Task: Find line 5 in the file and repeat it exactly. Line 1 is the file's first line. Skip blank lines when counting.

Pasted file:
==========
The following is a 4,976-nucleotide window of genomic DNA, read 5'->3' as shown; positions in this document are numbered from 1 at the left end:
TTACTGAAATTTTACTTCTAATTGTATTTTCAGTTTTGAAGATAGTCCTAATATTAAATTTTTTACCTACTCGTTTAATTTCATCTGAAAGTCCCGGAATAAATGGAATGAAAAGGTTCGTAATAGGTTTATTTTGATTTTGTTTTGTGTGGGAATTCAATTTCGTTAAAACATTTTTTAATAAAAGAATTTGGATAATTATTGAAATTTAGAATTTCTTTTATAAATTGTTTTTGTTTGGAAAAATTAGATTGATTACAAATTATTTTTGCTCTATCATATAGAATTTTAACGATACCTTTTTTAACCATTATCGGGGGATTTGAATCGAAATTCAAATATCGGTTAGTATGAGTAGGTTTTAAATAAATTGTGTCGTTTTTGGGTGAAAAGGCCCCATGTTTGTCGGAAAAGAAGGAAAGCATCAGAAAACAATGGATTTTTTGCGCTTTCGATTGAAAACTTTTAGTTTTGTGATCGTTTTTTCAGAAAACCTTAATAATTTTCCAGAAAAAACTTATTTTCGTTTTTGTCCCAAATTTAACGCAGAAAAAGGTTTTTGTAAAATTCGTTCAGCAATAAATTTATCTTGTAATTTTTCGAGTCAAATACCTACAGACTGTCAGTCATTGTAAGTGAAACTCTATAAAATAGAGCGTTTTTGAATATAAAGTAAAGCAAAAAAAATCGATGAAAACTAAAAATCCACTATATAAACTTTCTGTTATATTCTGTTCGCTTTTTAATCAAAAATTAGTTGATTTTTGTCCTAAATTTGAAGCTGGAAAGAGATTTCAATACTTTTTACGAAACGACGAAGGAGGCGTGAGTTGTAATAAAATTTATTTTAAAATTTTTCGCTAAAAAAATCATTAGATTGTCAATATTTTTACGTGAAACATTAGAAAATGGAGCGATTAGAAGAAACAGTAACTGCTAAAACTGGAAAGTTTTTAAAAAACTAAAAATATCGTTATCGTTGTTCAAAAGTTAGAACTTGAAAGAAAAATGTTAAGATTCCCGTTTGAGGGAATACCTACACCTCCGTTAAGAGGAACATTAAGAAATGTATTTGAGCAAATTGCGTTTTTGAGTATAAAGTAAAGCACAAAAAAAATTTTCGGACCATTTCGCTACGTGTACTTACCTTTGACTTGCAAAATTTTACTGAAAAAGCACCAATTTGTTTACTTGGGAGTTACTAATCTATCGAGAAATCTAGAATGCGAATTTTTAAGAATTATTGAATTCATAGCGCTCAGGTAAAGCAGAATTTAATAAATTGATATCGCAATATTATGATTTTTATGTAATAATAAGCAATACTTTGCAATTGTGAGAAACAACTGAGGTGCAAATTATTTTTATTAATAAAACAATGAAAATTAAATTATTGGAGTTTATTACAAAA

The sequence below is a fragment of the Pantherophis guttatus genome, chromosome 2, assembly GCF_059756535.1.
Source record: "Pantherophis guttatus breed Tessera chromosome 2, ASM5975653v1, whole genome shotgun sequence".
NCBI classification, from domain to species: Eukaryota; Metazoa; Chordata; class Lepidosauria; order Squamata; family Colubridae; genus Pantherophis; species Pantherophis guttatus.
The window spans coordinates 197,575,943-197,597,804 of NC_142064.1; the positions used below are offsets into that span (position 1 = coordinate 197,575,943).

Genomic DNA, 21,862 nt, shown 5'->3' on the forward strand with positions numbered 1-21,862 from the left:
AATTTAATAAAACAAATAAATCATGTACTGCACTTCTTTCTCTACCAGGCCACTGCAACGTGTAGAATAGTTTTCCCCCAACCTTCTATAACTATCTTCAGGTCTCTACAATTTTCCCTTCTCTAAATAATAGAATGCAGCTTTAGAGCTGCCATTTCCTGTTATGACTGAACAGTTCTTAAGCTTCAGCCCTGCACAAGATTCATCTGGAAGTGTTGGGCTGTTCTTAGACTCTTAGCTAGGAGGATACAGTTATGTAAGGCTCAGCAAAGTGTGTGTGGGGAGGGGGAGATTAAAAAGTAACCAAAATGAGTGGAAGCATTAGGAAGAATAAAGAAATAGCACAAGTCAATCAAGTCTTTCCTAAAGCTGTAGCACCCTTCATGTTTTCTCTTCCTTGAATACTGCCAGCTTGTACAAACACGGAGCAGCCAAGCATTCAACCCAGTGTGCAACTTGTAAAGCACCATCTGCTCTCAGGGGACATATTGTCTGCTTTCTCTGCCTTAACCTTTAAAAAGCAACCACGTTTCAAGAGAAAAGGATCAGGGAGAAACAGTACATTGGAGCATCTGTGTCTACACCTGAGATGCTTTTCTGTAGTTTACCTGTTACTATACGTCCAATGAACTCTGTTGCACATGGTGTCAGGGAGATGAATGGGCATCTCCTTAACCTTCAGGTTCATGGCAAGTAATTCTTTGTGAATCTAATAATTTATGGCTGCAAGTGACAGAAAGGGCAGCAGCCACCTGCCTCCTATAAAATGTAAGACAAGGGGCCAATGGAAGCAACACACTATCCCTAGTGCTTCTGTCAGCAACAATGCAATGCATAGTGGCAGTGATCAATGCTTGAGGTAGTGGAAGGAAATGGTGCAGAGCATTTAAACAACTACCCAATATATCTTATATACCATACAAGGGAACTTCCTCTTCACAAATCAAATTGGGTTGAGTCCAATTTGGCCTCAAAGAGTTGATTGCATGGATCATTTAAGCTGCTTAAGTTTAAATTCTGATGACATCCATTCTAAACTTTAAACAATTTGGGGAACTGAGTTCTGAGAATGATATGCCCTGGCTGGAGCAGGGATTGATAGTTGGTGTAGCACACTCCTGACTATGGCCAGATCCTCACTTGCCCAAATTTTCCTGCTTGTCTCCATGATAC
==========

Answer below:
NCBI classification, from domain to species: Eukaryota; Metazoa; Chordata; class Lepidosauria; order Squamata; family Colubridae; genus Pantherophis; species Pantherophis guttatus.